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The fashion industry and Paris provide the setting for a comedy surrounding the mistaken impression that Joanne Woodward is a high-priced call girl. Paul Newman is the journalist interviewing her for insights on her profession.
Hud Bannon is a ruthless young man who tarnishes everything and everyone he touches. Hud represents the perfect embodiment of alienated youth, out for kicks with no regard for the consequences. There is bitter conflict between the callous Hud and his stern and highly principled father, Homer. Hud's nephew Lon admires Hud's cheating ways, though he soon becomes aware of Hud's reckless amorality to bear him anymore. In the world of the takers and the taken, Hud is a winner. He's a cheat, but, he explains "I always say the law was meant to be interpreted in a lenient manner." Written by
Potent study of nihilistic youth and hero worship, Paul Newman's definitive rebel role.
Not only a stark morality tale brimming with grit and substance, "Hud" is a vigorous character study replete with intelligent, Oscar-winning performances.
The vast, desolate "Lone Star" landscape has often inspired potent Hollywood screen-writing (witness "Giant," and "The Last Picture Show"). 1963's "Hud" is no exception. The story focuses around a bored, aimless, arrogant ne'er-do-well whose utter contempt for humanity threatens to denigrate and destroy all those exposed to it. Thrust in a dusty, dried-up, decaying Texas cattle town (awesomely photographed in black-and-white by Oscar-winning cinematographer James Wong Howe), the story bears down assertively on its straightforward themes of nihilistic youth and misguided hero worship.
Paul Newman was awarded an Oscar - but not for "Hud." He took home the award much later for his performance in 1987's "The Color of Money" but for me it was a restitutive pat on the back for his probing, higher-calibre work here in "Hud," among others. Newman gives an assured, excitingly reckless performance, the creme of the crop of earlier, jaunty perfs. All swagger and bluff, reeking with cocky sexuality, Hud Bannon is the personification of cool, callous cynicism at its most reprehensible...and alluring. The world is this cowboy stud's oyster. He takes what he wants, whenever he wants it - whether its coveting his father's land or coveting another man's wife, whether its peddling sick cattle on others or peddling his ethics on a susceptive boy - it's all at the core of a dangerously irresponsible life's dogma. A loser's warped vision of winning. It was a risky star performance for Newman as Hud has no redeeming qualities whatsoever, but the actor plays out his acting cards brilliantly and winds up with a royal flush.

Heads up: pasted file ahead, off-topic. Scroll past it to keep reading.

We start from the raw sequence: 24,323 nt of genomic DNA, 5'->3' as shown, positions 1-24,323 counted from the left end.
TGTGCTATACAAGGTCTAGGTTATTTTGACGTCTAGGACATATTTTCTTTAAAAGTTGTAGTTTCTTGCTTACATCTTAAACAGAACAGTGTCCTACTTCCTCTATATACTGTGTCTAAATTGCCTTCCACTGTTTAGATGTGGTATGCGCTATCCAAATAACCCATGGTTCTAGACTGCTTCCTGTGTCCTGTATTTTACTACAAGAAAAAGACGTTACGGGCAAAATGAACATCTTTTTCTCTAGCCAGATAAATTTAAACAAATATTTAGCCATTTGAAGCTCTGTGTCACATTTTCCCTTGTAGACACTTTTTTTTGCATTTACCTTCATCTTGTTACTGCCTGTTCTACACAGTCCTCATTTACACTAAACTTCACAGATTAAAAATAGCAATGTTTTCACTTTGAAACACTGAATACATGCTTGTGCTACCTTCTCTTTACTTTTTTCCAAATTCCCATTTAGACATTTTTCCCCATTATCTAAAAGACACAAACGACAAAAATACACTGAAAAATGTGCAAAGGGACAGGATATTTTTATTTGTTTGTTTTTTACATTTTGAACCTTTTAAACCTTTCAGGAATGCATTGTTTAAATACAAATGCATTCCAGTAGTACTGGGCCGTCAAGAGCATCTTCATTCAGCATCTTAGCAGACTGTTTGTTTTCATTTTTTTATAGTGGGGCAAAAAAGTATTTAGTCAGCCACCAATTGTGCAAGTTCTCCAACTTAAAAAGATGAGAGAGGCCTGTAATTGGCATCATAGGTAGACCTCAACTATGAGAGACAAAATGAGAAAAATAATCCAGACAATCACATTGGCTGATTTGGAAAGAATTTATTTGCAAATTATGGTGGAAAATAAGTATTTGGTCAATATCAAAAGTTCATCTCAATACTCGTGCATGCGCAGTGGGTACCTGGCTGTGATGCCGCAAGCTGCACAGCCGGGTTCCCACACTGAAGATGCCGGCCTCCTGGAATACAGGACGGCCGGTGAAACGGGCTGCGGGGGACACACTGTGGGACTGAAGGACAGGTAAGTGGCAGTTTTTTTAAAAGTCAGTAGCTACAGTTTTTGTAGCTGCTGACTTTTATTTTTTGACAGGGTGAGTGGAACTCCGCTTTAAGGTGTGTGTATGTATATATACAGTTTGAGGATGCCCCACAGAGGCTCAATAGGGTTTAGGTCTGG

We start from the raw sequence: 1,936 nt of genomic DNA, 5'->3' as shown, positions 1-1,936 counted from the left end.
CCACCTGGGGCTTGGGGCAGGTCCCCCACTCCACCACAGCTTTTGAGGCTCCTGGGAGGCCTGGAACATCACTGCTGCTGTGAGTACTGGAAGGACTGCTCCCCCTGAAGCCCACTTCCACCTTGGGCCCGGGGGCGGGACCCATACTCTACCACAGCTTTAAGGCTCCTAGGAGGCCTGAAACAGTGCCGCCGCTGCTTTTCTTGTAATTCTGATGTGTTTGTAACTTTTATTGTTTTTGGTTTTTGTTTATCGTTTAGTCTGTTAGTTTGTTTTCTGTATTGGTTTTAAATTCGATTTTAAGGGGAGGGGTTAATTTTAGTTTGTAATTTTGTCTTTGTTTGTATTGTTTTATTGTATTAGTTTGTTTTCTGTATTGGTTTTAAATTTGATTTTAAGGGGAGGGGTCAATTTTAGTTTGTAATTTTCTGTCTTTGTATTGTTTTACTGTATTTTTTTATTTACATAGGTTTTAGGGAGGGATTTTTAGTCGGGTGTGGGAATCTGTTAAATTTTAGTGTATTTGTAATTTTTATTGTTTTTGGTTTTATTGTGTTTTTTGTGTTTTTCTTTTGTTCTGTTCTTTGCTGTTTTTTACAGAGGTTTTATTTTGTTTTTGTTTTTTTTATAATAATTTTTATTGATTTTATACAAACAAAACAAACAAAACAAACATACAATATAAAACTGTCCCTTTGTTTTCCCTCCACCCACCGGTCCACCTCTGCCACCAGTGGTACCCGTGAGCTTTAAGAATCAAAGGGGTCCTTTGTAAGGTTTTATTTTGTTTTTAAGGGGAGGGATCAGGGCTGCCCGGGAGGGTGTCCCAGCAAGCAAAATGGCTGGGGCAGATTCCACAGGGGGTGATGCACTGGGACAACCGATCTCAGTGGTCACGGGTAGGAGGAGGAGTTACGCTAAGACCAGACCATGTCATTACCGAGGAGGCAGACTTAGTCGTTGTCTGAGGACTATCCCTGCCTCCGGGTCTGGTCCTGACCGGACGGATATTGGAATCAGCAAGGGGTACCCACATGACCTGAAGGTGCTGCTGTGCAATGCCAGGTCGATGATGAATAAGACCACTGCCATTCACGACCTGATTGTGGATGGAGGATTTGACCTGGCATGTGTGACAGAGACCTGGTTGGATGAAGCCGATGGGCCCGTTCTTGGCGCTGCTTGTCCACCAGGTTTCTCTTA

Newman is bolstered by a choice cast. Dusky-voiced Patricia Neal, whose looks had begun to harden by this time, is fascinating as the forlorn, slovenly housekeeper Alma who has her careworn hands full just keeping the lustful, roving Hud in line. Hud (and the audience) is perked by her stifled but not yet snuffed out sensuality, as she wisely avoids the obvious come-ons tossed her way. Making relative peace with her lonely, desultory existence, Alma has overcome a difficult past and find a sense of being as the makeshift homemaker to an aging rancher/widower (Melvyn Douglas) while tending to his impressionable grandson (Brandon de Wilde), instilling in the boy some good old-fashioned sense and motherly attention when necessary. Neal is top-notch especially in her final scenes and quite deserved her Oscar.
Oscar-winning Douglas is superb as Hud's upstanding, uncompromising father, a cattle man in the twilight of his years. Chocked full of conventional wisdom and righteous indignation, the prideful old-timer may or may not have contributed to his son's acute moral letdown, having given up on him as a "bad seed" long ago. Their confrontational scenes are pocked with harsh accusations and bitter conflict - never to be resolved. De Wilde, in a coming-of-age extension of his memorable "Shane" role, again portrays the embodiment of idolizing youth as the teenage Lon. Drawn to the brawling, good-looking "outer package" of his older Uncle Hud, deWilde is touching as his character gradually wises up to the realization that this superficial "package" is damaged goods, while those nearest and dearest to him fall by the waste side.
A near-classic to be sure. The performances alone make this a not-to-be-missed item.
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